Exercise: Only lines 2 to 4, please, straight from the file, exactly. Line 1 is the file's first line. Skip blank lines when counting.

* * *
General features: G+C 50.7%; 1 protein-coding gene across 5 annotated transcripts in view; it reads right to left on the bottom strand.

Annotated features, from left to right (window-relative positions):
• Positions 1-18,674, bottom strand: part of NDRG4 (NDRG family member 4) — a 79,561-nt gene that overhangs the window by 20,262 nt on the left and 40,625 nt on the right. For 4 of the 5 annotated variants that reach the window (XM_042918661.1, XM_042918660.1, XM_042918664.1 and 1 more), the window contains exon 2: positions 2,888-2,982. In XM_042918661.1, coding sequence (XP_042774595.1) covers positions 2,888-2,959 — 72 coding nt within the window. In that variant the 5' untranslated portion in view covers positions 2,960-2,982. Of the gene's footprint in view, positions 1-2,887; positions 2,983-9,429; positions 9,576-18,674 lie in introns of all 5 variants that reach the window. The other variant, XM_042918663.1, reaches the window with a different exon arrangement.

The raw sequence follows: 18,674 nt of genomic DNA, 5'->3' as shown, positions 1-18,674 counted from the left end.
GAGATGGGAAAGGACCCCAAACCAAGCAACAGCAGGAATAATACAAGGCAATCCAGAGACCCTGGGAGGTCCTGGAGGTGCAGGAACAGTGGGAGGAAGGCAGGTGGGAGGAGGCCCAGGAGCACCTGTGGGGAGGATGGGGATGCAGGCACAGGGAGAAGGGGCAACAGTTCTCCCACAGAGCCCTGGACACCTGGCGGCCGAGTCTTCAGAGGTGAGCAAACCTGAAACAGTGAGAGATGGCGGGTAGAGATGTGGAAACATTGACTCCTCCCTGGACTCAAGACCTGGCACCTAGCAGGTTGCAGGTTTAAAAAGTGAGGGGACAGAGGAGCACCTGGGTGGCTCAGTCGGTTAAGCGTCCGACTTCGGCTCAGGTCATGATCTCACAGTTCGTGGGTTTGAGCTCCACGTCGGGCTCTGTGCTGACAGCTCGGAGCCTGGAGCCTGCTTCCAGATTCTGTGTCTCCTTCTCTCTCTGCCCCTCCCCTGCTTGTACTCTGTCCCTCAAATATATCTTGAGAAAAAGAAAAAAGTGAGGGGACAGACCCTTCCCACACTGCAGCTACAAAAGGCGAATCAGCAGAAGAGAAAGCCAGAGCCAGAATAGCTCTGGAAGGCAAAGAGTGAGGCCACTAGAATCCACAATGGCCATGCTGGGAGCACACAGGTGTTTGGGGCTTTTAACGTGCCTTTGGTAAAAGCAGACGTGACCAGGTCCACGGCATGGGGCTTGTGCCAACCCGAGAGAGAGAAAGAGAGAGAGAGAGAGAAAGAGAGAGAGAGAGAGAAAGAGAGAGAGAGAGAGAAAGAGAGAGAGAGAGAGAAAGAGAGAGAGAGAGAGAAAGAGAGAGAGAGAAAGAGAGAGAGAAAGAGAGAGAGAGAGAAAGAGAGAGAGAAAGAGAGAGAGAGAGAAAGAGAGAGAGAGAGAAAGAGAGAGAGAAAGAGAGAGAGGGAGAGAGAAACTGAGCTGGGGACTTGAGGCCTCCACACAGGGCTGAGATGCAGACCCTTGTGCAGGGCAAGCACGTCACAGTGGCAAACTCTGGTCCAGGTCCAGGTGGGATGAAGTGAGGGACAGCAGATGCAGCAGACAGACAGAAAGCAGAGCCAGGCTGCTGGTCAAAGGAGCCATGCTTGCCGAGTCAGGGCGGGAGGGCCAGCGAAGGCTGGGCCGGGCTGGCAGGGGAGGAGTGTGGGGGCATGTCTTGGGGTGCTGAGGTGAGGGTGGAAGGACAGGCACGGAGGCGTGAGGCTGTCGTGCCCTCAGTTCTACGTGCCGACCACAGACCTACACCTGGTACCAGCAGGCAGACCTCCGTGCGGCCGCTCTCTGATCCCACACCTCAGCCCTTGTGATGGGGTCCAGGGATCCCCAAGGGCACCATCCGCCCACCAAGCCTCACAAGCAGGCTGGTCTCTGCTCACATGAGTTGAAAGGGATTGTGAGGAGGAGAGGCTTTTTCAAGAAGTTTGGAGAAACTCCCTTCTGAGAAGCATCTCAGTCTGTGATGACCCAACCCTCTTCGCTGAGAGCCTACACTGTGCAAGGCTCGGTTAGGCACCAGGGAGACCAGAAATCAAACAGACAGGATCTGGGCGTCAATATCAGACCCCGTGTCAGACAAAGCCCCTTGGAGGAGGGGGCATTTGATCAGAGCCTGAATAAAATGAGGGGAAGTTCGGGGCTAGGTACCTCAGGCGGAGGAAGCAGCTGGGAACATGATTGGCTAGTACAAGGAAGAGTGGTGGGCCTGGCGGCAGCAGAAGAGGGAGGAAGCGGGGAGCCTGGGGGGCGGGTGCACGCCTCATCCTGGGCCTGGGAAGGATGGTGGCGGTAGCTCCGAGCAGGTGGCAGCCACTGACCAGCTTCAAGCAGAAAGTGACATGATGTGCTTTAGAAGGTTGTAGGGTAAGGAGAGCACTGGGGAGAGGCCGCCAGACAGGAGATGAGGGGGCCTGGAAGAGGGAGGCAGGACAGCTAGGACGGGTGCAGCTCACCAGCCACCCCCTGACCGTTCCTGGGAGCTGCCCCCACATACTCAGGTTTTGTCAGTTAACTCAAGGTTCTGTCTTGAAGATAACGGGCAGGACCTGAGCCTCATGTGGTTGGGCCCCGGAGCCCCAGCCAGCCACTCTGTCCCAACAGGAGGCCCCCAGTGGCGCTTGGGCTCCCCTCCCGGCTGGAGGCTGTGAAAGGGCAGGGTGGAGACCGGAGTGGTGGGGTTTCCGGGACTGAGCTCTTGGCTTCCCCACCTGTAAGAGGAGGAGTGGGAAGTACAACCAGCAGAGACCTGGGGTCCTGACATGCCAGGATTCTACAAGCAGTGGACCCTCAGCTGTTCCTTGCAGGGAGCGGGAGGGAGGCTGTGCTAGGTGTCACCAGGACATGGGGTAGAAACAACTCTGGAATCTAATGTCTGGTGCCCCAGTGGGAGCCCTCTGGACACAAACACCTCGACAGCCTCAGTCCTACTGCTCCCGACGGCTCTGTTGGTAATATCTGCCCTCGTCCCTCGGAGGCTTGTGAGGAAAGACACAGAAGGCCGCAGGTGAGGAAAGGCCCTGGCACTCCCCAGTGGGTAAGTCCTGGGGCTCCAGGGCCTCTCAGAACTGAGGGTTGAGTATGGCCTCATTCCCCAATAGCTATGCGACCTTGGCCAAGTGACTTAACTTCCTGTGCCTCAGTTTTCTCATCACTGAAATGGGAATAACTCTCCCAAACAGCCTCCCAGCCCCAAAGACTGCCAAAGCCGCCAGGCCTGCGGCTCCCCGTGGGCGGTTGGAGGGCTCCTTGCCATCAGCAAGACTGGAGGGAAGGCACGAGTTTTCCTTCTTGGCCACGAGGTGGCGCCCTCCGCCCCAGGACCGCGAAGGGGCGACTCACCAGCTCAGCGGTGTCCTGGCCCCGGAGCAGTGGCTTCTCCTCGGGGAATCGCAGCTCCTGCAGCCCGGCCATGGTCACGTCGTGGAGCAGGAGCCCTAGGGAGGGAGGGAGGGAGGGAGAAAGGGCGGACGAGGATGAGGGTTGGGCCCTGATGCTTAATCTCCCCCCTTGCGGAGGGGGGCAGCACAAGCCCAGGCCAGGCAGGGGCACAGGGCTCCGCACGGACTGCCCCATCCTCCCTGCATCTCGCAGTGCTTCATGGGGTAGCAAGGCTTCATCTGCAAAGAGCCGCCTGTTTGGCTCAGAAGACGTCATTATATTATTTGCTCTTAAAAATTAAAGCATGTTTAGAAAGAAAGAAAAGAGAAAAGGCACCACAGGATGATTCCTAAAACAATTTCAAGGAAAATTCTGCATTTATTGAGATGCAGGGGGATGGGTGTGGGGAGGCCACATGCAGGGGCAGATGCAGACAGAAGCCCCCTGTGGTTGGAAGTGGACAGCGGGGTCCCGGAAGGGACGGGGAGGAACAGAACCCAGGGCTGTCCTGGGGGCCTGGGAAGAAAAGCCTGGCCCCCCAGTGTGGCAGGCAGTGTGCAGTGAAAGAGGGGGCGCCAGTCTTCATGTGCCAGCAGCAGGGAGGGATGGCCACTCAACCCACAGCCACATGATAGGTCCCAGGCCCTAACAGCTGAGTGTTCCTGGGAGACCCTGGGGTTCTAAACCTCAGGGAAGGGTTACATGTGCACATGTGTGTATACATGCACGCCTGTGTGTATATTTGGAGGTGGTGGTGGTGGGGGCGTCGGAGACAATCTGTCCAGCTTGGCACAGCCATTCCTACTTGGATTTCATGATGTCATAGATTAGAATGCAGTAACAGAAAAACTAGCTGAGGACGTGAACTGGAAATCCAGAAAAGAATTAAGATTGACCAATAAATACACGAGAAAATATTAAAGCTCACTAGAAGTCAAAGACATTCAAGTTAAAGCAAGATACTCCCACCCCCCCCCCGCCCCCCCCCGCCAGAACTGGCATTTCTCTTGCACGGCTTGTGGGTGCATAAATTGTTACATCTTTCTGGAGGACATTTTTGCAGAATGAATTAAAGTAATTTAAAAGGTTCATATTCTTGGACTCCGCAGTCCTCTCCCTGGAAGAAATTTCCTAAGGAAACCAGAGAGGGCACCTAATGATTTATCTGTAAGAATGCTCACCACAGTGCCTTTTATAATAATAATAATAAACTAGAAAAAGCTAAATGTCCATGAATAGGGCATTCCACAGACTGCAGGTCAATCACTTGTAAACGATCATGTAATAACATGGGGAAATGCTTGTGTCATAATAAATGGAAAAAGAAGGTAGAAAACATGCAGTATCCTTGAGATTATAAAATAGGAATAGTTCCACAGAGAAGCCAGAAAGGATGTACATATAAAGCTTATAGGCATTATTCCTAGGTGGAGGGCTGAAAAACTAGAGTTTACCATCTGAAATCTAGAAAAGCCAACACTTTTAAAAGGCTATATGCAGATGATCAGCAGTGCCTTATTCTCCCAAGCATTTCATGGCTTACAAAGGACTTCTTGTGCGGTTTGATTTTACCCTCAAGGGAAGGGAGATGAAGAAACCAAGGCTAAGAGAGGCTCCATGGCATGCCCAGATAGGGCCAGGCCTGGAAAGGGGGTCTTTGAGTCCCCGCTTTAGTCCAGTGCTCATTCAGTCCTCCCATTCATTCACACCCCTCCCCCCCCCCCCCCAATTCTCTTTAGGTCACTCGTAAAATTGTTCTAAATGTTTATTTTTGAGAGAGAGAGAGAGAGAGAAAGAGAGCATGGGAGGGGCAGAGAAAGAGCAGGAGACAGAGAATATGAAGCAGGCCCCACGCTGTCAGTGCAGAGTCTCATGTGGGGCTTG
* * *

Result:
Annotated features, from left to right (window-relative positions):
• Positions 1-18,674, bottom strand: part of NDRG4 (NDRG family member 4) — a 79,561-nt gene that overhangs the window by 20,262 nt on the left and 40,625 nt on the right. For 4 of the 5 annotated variants that reach the window (XM_042918661.1, XM_042918660.1, XM_042918664.1 and 1 more), the window contains exon 2: positions 2,888-2,982. In XM_042918661.1, coding sequence (XP_042774595.1) covers positions 2,888-2,959 — 72 coding nt within the window. In that variant the 5' untranslated portion in view covers positions 2,960-2,982. Of the gene's footprint in view, positions 1-2,887; positions 2,983-9,429; positions 9,576-18,674 lie in introns of all 5 variants that reach the window. The other variant, XM_042918663.1, reaches the window with a different exon arrangement.

The raw sequence follows: 18,674 nt of genomic DNA, 5'->3' as shown, positions 1-18,674 counted from the left end.